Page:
How often have you heard that palliative care is meant for dying people? Or that it’s only meant to help manage pain? Or that it is only for cancer patients?
Too often, it seems.
These misconceptions about palliative care turn into barriers. They become the very reason people do not consider it an option. This is tragic, as it denies them the option of treatment and support that could significantly help improve their quality of life as they struggle with life-limiting or life-threatening illnesses like Congestive Heart Failure (CHF), respiratory conditions like Interstitial Lung Disease(ILD) or Chronic Obstructive Pulmonary Disease (COPD), kidney disease, progressive neurological diseases in addition to the different kinds of cancers. Palliative care also effectively supports those who have suffered spinal cord trauma or burns or were born with congenital anomalies.
Palliative Care & Pain
One of the more prevalent myths about palliative care is that it only relieves pain and other physically distressing symptoms. While this is a significant aspect, it is not the only one.
To better understand it, look at palliative care as an approach rather than a one-dimensional form of treatment. It involves a combination of medical as well as psychosocial care and support. In addition to managing and controlling physical symptoms, it provides support to different aspects of the patient’s well-being that are adversely affected as a result of illness. Palliative care professionals refer to this as “Serious health-related suffering” and believe that all aspects are interconnected. We cannot address only the physical and expect overall well-being to improve. The experience of illness is complex, with every aspect of a person’s life intersecting. Palliative care recognizes this and refers to it as “total pain.”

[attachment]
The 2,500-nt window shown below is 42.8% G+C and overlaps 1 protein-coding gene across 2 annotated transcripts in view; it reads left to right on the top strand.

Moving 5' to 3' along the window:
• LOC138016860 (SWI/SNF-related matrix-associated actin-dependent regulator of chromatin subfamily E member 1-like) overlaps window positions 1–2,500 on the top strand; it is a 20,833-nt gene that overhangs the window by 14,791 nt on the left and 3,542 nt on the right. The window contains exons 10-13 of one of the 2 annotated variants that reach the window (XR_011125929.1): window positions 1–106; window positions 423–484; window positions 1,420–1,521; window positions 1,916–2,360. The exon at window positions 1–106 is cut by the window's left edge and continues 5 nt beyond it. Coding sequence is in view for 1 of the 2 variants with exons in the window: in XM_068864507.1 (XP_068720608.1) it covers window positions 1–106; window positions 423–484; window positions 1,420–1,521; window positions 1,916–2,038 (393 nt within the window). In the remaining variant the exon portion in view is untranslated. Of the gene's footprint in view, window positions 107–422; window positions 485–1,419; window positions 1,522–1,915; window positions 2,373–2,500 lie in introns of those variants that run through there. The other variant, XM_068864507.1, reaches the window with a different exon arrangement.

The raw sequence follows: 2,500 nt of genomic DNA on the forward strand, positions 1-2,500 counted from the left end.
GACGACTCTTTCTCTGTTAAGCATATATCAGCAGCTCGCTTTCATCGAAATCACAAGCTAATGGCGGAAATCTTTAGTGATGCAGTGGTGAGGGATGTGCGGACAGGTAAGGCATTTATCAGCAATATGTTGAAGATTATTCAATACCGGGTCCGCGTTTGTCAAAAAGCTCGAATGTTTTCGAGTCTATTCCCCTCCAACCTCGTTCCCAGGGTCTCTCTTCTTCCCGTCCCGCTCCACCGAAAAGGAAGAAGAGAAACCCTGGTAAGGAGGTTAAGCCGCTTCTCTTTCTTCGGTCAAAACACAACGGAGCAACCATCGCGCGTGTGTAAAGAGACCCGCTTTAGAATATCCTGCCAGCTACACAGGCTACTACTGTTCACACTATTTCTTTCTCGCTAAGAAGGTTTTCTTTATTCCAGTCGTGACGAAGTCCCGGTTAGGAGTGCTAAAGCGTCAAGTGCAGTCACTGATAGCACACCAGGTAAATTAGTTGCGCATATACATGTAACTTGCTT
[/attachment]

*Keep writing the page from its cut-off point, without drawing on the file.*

Palliative care also believes that care and treatment are not directed “at” a patient or done “to” them. But instead, the patient and family are equal stakeholders in the decision-making process, considering their values and preferences and taking into account their capacity to not inadvertently inflict more suffering.
Also read: Palliative Care: Improving Quality of Life
Palliative Care & Families
As alluded to above, palliative care considers the whole family as the unit of care, recognizing that one person’s diagnosis greatly impacts the family. That’s why an essential part of palliative care involves offering support to caregivers. This could include emotional support, therapy, last-mile linkage to government schemes that help the family, spiritual guidance, education support for children, and assistance with practical issues, like basic food, water, and shelter by liaisoning with local authorities.
A New Way of Looking at Palliative Care
Palliative care has a lot to offer patients and their families. Getting beyond these stubborn myths and raising awareness about the true scope of palliative care is essential, so we encourage all those who could benefit from palliative care to consider it a viable part of their care plan.
Stay tuned for more mythbusters as we try to break down the misconceptions about palliative care and offer insight into its value.